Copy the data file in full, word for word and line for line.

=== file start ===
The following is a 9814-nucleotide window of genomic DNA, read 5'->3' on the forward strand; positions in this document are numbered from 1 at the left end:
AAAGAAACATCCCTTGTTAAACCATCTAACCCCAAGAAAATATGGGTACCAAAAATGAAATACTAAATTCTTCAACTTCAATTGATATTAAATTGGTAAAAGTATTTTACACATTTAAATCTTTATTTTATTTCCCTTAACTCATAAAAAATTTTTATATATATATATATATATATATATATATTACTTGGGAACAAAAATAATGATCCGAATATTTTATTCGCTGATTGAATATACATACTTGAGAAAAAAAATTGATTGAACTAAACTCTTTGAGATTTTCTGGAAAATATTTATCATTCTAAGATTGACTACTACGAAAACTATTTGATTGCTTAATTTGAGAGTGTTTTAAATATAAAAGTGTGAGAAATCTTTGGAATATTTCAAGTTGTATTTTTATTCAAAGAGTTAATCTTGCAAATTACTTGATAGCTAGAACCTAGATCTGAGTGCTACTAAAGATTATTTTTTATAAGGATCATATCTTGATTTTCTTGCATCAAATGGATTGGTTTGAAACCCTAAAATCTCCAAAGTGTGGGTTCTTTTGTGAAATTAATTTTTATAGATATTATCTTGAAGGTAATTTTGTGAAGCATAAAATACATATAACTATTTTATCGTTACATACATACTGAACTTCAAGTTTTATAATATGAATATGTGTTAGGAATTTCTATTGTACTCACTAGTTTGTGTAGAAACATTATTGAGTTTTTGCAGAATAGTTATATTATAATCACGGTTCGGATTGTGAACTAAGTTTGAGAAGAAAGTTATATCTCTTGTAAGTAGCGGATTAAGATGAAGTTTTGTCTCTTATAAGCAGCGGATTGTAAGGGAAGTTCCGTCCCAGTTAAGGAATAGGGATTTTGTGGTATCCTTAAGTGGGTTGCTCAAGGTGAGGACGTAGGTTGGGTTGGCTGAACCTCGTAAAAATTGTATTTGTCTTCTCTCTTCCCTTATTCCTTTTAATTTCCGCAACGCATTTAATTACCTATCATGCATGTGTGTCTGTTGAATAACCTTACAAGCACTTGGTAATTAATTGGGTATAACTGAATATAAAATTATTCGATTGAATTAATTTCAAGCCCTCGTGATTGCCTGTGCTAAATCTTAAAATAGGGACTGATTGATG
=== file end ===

The following is a 9814-nucleotide window of genomic DNA, read 5'->3' on the forward strand; positions in this document are numbered from 1 at the left end:
AAAGAAACATCCCTTGTTAAACCATCTAACCCCAAGAAAATATGGGTACCAAAAATGAAATACTAAATTCTTCAACTTCAATTGATATTAAATTGGTAAAAGTATTTTACACATTTAAATCTTTATTTTATTTCCCTTAACTCATAAAAAATTTTTATATATATATATATATATATATATATATTACTTGGGAACAAAAATAATGATCCGAATATTTTATTCGCTGATTGAATATACATACTTGAGAAAAAAAATTGATTGAACTAAACTCTTTGAGATTTTCTGGAAAATATTTATCATTCTAAGATTGACTACTACGAAAACTATTTGATTGCTTAATTTGAGAGTGTTTTAAATATAAAAGTGTGAGAAATCTTTGGAATATTTCAAGTTGTATTTTTATTCAAAGAGTTAATCTTGCAAATTACTTGATAGCTAGAACCTAGATCTGAGTGCTACTAAAGATTATTTTTTATAAGGATCATATCTTGATTTTCTTGCATCAAATGGATTGGTTTGAAACCCTAAAATCTCCAAAGTGTGGGTTCTTTTGTGAAATTAATTTTTATAGATATTATCTTGAAGGTAATTTTGTGAAGCATAAAATACATATAACTATTTTATCGTTACATACATACTGAACTTCAAGTTTTATAATATGAATATGTGTTAGGAATTTCTATTGTACTCACTAGTTTGTGTAGAAACATTATTGAGTTTTTGCAGAATAGTTATATTATAATCACGGTTCGGATTGTGAACTAAGTTTGAGAAGAAAGTTATATCTCTTGTAAGTAGCGGATTAAGATGAAGTTTTGTCTCTTATAAGCAGCGGATTGTAAGGGAAGTTCCGTCCCAGTTAAGGAATAGGGATTTTGTGGTATCCTTAAGTGGGTTGCTCAAGGTGAGGACGTAGGTTGGGTTGGCTGAACCTCGTAAAAATTGTATTTGTCTTCTCTCTTCCCTTATTCCTTTTAATTTCCGCAACGCATTTAATTACCTATCATGCATGTGTGTCTGTTGAATAACCTTACAAGCACTTGGTAATTAATTGGGTATAACTGAATATAAAATTATTCGATTGAATTAATTTCAAGCCCTCGTGATTGCCTGTGCTAAATCTTAAAATAGGGACTGATTGATG